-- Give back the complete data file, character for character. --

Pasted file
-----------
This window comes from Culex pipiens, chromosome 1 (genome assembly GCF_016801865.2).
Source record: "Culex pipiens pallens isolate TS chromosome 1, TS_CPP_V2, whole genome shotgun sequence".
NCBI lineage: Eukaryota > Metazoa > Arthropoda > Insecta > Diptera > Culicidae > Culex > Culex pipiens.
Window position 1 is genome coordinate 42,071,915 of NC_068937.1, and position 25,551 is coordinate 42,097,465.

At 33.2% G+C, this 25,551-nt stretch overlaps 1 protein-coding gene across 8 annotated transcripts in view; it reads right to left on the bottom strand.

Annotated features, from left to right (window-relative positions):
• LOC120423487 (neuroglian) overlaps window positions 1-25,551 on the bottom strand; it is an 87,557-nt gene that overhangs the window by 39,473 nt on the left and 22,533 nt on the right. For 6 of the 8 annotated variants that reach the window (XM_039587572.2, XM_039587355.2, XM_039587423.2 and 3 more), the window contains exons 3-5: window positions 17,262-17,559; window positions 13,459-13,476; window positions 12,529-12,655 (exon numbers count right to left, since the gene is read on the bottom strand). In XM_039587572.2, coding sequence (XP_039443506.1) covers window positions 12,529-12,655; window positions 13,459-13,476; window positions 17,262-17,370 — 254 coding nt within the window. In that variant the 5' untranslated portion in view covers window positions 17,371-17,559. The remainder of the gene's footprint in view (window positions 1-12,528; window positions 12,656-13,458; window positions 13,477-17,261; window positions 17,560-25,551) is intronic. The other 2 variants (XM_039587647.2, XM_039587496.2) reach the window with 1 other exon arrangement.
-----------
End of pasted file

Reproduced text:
This window comes from Culex pipiens, chromosome 1 (genome assembly GCF_016801865.2).
Source record: "Culex pipiens pallens isolate TS chromosome 1, TS_CPP_V2, whole genome shotgun sequence".
NCBI lineage: Eukaryota > Metazoa > Arthropoda > Insecta > Diptera > Culicidae > Culex > Culex pipiens.
Window position 1 is genome coordinate 42,071,915 of NC_068937.1, and position 25,551 is coordinate 42,097,465.

At 33.2% G+C, this 25,551-nt stretch overlaps 1 protein-coding gene across 8 annotated transcripts in view; it reads right to left on the bottom strand.

Annotated features, from left to right (window-relative positions):
• LOC120423487 (neuroglian) overlaps window positions 1-25,551 on the bottom strand; it is an 87,557-nt gene that overhangs the window by 39,473 nt on the left and 22,533 nt on the right. For 6 of the 8 annotated variants that reach the window (XM_039587572.2, XM_039587355.2, XM_039587423.2 and 3 more), the window contains exons 3-5: window positions 17,262-17,559; window positions 13,459-13,476; window positions 12,529-12,655 (exon numbers count right to left, since the gene is read on the bottom strand). In XM_039587572.2, coding sequence (XP_039443506.1) covers window positions 12,529-12,655; window positions 13,459-13,476; window positions 17,262-17,370 — 254 coding nt within the window. In that variant the 5' untranslated portion in view covers window positions 17,371-17,559. The remainder of the gene's footprint in view (window positions 1-12,528; window positions 12,656-13,458; window positions 13,477-17,261; window positions 17,560-25,551) is intronic. The other 2 variants (XM_039587647.2, XM_039587496.2) reach the window with 1 other exon arrangement.